Cases of dementia in former footballers should “undoubtedly, indisputably” be classed as an industrial injury, the Scottish Government has been told.
Labour MSP Michael Marra made the plea as he called on ministers to honour the footballing “heroes who suffer for having entertained us”.
Just a month after former Scotland and Manchester United player Denis Law revealed he has been diagnosed as suffering from Alzheimer’s disease and vascular dementia, Holyrood debated the links between football and conditions such as these for the first time.
It comes as the Injury Time campaign is working to see dementia in former players recognised as an industrial injury.
It also wants increased research into the issue, and for a working group to be set up to consider brain injury and dementia, including the impact of this on the grassroots game.
Former Celtic striker Chris Sutton is backing the campaign, and has urged the Scottish Government to show “leadership” on the issue.
Meanwhile, when the Scottish Government takes responsibility for Industrial Injuries Disablement Benefits, Marra demanded that ministers must “classify dementia in former footballers an industrial injury”.
Speaking in Holyrood, he said: “This is not – we must be clear – a debate about concussion. The medical condition here comes from repeated brain trauma from the repeated heading of a football on the pitch and in training.
“The striker Chris Sutton – who lost his beloved footballer father to dementia – estimates his own repetitive trauma amounting to 70,000 times heading the ball across his career.
“Chris has backed this campaign and is calling on Scotland to show leadership.”
Research has already shown that former footballers have higher dementia rates than the general population.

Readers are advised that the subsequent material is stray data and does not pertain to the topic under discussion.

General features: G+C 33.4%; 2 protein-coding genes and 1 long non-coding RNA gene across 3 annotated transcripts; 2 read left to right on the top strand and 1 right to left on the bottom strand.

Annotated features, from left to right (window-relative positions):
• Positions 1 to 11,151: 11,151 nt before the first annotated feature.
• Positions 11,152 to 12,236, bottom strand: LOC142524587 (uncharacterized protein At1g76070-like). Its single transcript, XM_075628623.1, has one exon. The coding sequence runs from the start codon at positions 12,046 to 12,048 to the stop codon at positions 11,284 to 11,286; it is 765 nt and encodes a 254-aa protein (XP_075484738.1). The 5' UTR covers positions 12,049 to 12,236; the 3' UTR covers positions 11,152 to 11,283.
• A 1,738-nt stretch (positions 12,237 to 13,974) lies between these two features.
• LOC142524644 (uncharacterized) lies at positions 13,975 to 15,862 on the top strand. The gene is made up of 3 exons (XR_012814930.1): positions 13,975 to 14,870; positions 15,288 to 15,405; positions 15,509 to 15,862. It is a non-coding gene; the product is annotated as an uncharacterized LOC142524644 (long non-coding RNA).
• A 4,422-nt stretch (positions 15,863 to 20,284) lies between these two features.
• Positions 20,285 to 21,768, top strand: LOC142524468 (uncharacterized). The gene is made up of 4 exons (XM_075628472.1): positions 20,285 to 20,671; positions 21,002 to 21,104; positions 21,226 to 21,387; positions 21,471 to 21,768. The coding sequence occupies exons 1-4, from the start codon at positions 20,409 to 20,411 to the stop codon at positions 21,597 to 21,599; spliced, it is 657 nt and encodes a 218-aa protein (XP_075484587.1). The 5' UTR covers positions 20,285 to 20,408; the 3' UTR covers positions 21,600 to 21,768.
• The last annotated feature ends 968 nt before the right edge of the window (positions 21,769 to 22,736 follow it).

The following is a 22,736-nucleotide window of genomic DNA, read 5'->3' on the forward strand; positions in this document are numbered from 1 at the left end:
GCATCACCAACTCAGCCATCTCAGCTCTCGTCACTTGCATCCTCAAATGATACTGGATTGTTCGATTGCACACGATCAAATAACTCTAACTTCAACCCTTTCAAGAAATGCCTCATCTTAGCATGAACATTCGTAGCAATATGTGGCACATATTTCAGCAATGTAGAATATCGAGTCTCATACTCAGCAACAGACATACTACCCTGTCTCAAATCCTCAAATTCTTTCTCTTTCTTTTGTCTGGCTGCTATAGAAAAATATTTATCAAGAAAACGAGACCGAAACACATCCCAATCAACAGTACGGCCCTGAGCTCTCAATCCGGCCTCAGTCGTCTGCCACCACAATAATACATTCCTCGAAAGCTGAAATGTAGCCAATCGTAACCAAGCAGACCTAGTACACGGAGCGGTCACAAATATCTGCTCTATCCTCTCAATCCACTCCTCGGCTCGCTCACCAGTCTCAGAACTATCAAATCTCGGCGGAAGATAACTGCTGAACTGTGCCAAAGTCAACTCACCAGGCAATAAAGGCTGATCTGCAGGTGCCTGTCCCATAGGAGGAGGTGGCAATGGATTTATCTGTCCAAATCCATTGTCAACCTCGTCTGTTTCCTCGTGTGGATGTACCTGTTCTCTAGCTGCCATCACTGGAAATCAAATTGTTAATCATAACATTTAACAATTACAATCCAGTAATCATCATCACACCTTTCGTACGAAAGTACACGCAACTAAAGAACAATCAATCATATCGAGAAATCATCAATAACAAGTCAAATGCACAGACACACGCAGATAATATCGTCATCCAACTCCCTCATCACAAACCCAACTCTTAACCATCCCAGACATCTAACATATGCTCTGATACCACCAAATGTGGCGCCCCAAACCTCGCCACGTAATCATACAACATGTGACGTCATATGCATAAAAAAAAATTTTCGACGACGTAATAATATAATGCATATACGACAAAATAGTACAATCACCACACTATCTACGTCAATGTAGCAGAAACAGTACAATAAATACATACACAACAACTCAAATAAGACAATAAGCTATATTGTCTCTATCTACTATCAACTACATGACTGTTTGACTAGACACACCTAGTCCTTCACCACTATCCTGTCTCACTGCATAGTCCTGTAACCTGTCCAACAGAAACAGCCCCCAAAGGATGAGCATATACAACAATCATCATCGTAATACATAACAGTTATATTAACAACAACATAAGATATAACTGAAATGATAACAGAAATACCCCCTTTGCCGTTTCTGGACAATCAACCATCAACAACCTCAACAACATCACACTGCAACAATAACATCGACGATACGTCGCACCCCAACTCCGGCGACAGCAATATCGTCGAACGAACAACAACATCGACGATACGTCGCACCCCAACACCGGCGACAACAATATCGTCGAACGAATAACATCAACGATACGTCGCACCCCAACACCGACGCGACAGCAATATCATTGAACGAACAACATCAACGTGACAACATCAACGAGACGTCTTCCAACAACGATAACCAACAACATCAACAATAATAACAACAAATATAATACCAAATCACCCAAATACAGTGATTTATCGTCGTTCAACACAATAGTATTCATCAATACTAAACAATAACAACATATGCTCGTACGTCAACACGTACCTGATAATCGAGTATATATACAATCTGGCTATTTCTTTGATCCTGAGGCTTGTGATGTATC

Researchers at Glasgow University assessed the medical records of almost 7,700 men who played professional football in Scotland between 1900 and 1976 – finding that they were approximately three-and-a-half times more likely to die from neurodegenerative disease than the general population.
The study, carried out for the Football Association and the Professional Footballers’ Association in 2019, discovered that there was a five-fold increase in Alzheimer’s disease among the former players.
Marra highlighted the deaths from dementia of former Celtic captain Billy McNeill, and the former Dundee United player Frank Kopel – whose wife Amanda led a successful campaign to extend free personal care in the wake of his dementia diagnosis.
But the Labour MSP added that while some famous players had spoken publicly about their condition, many more were suffering.
Marra said: “Many families of household names choose to preserve their privacy, to maintain their public dignity when dementia has stripped them of so much.
“And then there are those whose names would not command headlines but who played, entertained, loved the game and who now suffer.”
He added: “The research undertaken by Dr Willie Stewart of the University of Glasgow is clear – a professional goalkeeper has the same chance of developing dementia as any citizen, a striker is 3.5 times more likely to suffer and a defender five times more likely.”
Public health and sport minister Maree Todd said when the Industrial Injuries Disablement Benefit transfers to Scottish control, ministers would consider “how best to meet people’s needs”.
She described the issue of brain injuries among former sportsmen and women as being both “important” and “complicated”.
Todd said ministers were “committed to increasing our knowledge of the possible links between neuro degenerative disease, including dementia, and sports related injury”.
Calls for a working group to be set up will be responded to in “due course”, she added.
Todd continued: “Unfortunately the Industrial Injuries Disablement Benefit is still currently delivered by the UK Government, and I understand that they do not currently consider dementia as an industrial injury.
“It will be delivered by the Scottish Government in the future. And when it is delivered by the Scottish Government, that will be after a full public consultation on how best to meet people’s needs.”